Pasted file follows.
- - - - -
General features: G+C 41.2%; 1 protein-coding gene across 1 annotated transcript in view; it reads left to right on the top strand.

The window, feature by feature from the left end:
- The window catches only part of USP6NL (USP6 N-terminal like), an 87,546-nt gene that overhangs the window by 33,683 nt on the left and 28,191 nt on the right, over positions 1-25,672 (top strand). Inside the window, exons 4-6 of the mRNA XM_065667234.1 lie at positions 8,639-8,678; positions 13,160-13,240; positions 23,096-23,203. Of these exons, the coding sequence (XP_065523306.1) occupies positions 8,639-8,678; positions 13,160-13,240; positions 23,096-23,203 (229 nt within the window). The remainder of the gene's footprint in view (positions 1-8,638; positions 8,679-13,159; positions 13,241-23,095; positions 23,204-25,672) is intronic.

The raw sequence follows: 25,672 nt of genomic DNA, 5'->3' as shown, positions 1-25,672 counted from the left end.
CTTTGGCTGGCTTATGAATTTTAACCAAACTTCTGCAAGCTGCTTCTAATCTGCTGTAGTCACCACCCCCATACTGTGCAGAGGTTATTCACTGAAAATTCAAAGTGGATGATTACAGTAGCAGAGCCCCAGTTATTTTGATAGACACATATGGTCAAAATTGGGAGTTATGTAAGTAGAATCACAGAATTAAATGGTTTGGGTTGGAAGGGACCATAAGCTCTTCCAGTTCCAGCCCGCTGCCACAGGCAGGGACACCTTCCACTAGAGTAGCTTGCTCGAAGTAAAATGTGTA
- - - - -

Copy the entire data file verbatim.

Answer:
General features: G+C 41.2%; 1 protein-coding gene across 1 annotated transcript in view; it reads left to right on the top strand.

The window, feature by feature from the left end:
- The window catches only part of USP6NL (USP6 N-terminal like), an 87,546-nt gene that overhangs the window by 33,683 nt on the left and 28,191 nt on the right, over positions 1-25,672 (top strand). Inside the window, exons 4-6 of the mRNA XM_065667234.1 lie at positions 8,639-8,678; positions 13,160-13,240; positions 23,096-23,203. Of these exons, the coding sequence (XP_065523306.1) occupies positions 8,639-8,678; positions 13,160-13,240; positions 23,096-23,203 (229 nt within the window). The remainder of the gene's footprint in view (positions 1-8,638; positions 8,679-13,159; positions 13,241-23,095; positions 23,204-25,672) is intronic.

The raw sequence follows: 25,672 nt of genomic DNA, 5'->3' as shown, positions 1-25,672 counted from the left end.
CTTTGGCTGGCTTATGAATTTTAACCAAACTTCTGCAAGCTGCTTCTAATCTGCTGTAGTCACCACCCCCATACTGTGCAGAGGTTATTCACTGAAAATTCAAAGTGGATGATTACAGTAGCAGAGCCCCAGTTATTTTGATAGACACATATGGTCAAAATTGGGAGTTATGTAAGTAGAATCACAGAATTAAATGGTTTGGGTTGGAAGGGACCATAAGCTCTTCCAGTTCCAGCCCGCTGCCACAGGCAGGGACACCTTCCACTAGAGTAGCTTGCTCGAAGTAAAATGTGTA